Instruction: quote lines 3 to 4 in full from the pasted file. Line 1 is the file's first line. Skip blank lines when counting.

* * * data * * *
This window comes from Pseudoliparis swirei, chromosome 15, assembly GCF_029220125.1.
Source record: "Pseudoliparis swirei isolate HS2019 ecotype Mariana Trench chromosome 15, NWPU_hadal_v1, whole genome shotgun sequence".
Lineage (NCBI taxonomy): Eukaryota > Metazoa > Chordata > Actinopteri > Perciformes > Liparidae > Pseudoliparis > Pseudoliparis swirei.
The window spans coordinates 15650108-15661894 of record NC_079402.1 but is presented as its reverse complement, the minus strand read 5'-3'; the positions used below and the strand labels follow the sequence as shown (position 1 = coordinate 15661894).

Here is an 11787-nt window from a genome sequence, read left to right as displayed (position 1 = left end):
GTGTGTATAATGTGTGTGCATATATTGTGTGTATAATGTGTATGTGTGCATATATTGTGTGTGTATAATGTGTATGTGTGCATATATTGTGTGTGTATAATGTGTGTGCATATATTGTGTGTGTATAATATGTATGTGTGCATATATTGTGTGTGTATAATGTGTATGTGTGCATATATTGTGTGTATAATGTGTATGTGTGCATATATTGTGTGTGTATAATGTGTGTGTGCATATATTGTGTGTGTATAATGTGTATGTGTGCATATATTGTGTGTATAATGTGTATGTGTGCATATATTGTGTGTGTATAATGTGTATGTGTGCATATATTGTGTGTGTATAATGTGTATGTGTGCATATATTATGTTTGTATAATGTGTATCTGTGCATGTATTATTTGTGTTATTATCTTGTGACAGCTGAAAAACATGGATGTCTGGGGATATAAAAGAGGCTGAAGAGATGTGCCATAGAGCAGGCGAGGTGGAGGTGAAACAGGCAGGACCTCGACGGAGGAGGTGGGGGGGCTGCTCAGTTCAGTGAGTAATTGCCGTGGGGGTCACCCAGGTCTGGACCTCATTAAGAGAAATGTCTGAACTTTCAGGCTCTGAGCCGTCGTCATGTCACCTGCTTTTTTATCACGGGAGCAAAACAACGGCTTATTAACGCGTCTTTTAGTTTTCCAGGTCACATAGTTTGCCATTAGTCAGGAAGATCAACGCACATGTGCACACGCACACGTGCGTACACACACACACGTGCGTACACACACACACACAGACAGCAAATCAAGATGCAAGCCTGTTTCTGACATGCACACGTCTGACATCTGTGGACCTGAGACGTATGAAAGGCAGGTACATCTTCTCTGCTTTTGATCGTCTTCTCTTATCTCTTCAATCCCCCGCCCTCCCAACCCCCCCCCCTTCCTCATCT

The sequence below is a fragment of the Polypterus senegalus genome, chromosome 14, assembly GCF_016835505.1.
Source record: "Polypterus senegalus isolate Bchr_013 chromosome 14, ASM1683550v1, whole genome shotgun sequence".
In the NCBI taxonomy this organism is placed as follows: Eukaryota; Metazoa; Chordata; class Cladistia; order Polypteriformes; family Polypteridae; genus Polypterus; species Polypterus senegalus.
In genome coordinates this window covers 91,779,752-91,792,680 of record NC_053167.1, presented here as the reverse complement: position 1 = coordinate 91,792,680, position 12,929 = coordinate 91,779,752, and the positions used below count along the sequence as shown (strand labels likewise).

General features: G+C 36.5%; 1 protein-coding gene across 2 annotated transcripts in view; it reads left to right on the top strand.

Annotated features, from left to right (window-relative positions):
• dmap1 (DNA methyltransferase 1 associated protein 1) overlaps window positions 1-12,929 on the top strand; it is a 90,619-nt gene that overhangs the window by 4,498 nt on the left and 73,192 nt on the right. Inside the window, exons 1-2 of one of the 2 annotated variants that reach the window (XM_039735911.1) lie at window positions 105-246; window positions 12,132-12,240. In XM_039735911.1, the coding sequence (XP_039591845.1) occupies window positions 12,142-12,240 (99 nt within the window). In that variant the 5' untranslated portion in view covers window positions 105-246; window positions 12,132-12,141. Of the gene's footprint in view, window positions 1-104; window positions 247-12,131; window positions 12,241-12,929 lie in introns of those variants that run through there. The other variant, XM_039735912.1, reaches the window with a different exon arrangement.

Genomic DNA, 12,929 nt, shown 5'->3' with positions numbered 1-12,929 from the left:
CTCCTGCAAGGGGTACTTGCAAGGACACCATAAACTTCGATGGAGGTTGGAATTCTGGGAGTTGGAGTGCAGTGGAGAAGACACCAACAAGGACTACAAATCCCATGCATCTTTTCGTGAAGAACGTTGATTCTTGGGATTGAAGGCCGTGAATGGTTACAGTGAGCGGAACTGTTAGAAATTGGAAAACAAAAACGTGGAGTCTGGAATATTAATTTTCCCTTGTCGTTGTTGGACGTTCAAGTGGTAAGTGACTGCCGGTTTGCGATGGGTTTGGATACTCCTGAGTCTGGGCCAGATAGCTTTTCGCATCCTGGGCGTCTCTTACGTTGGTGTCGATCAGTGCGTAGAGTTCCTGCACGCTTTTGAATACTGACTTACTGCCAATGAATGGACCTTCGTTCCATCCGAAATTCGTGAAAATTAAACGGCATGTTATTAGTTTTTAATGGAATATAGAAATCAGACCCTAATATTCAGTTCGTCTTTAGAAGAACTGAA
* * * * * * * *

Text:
Lineage (NCBI taxonomy): Eukaryota > Metazoa > Chordata > Actinopteri > Perciformes > Liparidae > Pseudoliparis > Pseudoliparis swirei.
The window spans coordinates 15650108-15661894 of record NC_079402.1 but is presented as its reverse complement, the minus strand read 5'-3'; the positions used below and the strand labels follow the sequence as shown (position 1 = coordinate 15661894).